Signs of recovery in some sectors of the U.S. economy and rising consumer confidence have driven oil prices steadily higher in recent months, but other areas of the energy sector, including natural gas, have yet to be impacted by the “hope premium,” according to a report issued Monday by Ernst & Young’s Americas Oil & Gas Center.

“In the past few years, there was a $20 to $25/barrel ‘risk premium’ added to oil prices,” said Marcela Donadio, who leads the center. “That premium has been replaced by a ‘hope premium,’ as markets believe an improving economy will spur significant demand increase. Major players in the energy industry are preparing for the upturn.”

For the U.S. gas sector, increases in upstream spending, drilling activity and infrastructure expansion led to a jump in output over the past two years. However, because of the depressed economy and an oversupply, demand continues to be weak, the report noted.

“When commodity prices collapsed at the end of 2008, leaving gas at $6/MMBtu, oil and gas prices were aligned in the $30/boe range,” the report noted. “While oil prices have bounced off the bottom and climbed as high as $70/bbl, natural gas prices have continued the downward march and are currently around $3.50/MMBtu, or $21/boe. On a barrel of oil equivalent basis, oil is now approximately three times the value of natural gas.”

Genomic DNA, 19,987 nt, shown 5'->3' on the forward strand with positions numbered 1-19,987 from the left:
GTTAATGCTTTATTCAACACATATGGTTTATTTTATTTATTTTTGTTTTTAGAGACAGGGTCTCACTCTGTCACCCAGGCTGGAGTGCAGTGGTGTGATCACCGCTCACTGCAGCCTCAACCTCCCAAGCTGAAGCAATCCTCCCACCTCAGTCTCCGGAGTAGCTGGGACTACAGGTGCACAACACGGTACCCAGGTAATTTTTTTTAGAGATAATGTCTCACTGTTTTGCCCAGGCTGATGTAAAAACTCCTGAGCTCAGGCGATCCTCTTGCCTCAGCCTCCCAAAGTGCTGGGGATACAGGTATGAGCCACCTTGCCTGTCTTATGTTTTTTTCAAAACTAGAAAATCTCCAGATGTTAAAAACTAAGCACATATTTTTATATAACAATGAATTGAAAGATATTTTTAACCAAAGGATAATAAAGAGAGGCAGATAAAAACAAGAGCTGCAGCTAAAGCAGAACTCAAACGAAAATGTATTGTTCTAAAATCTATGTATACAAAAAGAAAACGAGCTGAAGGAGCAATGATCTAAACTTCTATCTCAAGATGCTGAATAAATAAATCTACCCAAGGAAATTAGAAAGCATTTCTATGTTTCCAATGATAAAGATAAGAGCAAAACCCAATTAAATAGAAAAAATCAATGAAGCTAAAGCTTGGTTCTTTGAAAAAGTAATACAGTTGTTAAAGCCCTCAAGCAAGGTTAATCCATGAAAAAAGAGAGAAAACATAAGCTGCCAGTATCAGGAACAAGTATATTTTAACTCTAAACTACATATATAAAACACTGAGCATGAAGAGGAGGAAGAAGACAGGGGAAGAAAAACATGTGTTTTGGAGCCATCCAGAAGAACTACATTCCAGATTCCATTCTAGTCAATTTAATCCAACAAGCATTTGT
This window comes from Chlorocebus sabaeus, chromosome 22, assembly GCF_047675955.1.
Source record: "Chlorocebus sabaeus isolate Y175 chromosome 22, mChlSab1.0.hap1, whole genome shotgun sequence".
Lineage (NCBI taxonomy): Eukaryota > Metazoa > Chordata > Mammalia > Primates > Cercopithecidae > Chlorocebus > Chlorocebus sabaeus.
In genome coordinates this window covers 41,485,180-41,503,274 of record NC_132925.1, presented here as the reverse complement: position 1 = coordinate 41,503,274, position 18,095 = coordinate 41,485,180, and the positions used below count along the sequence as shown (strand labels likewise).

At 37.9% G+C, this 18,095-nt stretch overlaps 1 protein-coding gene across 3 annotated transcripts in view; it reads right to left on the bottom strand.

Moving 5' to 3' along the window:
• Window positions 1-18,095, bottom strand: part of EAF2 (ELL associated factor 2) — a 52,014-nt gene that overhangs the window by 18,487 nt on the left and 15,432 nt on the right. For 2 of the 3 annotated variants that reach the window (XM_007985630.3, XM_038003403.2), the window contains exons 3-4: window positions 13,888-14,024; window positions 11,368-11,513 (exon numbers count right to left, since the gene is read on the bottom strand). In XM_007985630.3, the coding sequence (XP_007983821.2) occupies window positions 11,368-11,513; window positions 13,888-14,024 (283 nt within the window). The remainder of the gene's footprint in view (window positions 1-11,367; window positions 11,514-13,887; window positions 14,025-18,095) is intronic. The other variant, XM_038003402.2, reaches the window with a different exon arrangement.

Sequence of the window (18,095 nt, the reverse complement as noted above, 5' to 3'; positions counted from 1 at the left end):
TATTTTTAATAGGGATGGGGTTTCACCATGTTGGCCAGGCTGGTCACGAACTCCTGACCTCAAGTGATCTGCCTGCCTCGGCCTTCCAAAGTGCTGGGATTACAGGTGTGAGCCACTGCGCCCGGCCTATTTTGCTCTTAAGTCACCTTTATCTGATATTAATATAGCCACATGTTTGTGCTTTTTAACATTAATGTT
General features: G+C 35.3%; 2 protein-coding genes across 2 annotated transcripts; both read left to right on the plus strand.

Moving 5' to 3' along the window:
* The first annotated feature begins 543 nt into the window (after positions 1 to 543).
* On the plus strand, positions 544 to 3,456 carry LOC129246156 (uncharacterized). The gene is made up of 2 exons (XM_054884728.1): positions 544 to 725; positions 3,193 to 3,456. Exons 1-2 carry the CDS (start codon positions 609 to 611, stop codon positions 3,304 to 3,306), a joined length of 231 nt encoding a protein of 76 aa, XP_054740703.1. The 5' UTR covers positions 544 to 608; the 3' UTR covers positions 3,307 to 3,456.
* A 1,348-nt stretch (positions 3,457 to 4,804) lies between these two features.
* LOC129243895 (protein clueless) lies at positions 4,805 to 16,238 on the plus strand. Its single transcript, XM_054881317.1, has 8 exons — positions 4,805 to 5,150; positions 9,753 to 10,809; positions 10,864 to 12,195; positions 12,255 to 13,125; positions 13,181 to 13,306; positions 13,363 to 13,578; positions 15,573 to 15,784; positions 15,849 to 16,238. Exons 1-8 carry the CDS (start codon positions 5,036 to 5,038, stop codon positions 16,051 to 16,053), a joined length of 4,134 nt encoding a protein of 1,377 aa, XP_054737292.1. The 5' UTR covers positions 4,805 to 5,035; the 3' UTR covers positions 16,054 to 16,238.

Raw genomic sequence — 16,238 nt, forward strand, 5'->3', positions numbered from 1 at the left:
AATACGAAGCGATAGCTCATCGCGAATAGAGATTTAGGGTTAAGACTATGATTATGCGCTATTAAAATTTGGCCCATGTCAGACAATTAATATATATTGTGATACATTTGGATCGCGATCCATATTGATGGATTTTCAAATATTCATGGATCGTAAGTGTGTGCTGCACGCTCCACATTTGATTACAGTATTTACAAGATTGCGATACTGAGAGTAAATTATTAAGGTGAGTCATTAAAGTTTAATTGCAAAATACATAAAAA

Donadio said “recovery will be slow and gradual,” but “there is a great deal more optimism in the markets going into the third quarter and that is reflected in oil and gas industry activity.”

The oilfield services sector, which traditionally is last to feel the effects of a down economy, is now feeling the brunt of the credit crunch, according to Ernst & Young. The sector also is experiencing the effects of exploration and production (E&P) spending cuts and pressure to renegotiate contract rates for all drilling and production services.

“There is a trickle down effect for oilfield services,” said Charles Swanson, managing partner for Ernst & Young’s Houston office. “Earnings go through the roof in the good times, when demand for equipment and services is high, driving up the price. Likewise, earnings bottom out when E&P companies cut back spending.”

However, the “transactions landscape” appears to be stable, “and the start of the recovery may be at hand,” the report noted. Deal activity in the first six months of 2009 was down only slightly from the first half of 2008 when prices averaged $125/bbl.

“We anticipate the next wave of transactions coming soon,” said Jon McCarter, who leads the transaction advisory services unit for the Americas Oil & Gas Center. “There are weakened companies out there, ripe for the picking, and companies with strong balance sheets looking for quick growth opportunities.”

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